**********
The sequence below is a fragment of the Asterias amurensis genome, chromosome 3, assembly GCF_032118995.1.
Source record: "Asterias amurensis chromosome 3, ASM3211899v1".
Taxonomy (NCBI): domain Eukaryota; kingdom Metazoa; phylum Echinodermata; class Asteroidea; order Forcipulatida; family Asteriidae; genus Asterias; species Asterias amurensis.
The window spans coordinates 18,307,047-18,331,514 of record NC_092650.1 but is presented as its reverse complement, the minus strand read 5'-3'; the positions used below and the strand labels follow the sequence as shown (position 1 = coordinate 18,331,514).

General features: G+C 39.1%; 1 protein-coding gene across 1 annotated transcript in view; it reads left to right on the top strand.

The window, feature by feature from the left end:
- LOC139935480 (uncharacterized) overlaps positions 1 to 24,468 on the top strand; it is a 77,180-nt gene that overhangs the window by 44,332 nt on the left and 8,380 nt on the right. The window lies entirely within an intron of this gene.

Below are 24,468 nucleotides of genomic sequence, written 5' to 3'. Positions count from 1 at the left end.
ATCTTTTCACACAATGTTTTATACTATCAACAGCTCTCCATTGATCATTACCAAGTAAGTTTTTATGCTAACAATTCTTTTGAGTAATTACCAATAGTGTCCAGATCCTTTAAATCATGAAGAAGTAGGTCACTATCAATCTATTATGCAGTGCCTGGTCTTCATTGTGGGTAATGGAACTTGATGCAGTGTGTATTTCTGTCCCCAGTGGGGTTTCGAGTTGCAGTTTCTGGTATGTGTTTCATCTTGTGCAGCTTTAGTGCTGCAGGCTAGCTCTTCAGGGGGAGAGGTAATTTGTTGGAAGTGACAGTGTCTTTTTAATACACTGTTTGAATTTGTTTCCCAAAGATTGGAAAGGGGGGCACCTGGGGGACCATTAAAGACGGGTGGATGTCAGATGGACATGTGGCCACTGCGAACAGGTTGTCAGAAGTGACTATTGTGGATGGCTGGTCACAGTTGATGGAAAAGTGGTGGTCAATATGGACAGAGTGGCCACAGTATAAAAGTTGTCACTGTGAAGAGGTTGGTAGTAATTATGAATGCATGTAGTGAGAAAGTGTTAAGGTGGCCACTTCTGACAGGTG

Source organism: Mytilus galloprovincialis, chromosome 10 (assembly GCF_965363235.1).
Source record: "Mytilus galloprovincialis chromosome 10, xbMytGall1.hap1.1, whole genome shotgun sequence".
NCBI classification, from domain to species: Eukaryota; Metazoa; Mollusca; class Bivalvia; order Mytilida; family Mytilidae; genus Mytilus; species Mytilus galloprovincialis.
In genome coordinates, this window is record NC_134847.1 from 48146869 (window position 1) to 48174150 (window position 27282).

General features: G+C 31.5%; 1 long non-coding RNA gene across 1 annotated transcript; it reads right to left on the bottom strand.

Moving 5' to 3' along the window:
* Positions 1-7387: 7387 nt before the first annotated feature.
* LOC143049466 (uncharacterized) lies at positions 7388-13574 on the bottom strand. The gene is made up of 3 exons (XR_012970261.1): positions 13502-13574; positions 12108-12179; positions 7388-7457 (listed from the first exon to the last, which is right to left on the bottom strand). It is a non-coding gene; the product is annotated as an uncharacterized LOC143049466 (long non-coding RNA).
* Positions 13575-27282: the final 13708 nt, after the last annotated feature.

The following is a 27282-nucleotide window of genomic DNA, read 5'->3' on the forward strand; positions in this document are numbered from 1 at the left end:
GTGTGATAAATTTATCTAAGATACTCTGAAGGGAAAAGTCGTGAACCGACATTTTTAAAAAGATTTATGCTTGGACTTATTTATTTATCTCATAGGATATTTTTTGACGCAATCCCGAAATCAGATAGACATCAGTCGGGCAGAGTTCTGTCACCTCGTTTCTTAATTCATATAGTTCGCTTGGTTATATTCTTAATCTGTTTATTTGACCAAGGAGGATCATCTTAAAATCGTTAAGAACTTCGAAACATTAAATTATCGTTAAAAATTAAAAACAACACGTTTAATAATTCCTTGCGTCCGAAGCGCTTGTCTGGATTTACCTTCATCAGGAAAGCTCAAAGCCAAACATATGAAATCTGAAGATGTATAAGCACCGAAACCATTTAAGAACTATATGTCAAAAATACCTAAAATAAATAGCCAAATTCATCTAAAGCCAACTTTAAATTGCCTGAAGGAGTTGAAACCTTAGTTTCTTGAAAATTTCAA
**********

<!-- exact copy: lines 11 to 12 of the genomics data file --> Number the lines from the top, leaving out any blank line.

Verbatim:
Source record: "Mytilus galloprovincialis chromosome 10, xbMytGall1.hap1.1, whole genome shotgun sequence".
NCBI classification, from domain to species: Eukaryota; Metazoa; Mollusca; class Bivalvia; order Mytilida; family Mytilidae; genus Mytilus; species Mytilus galloprovincialis.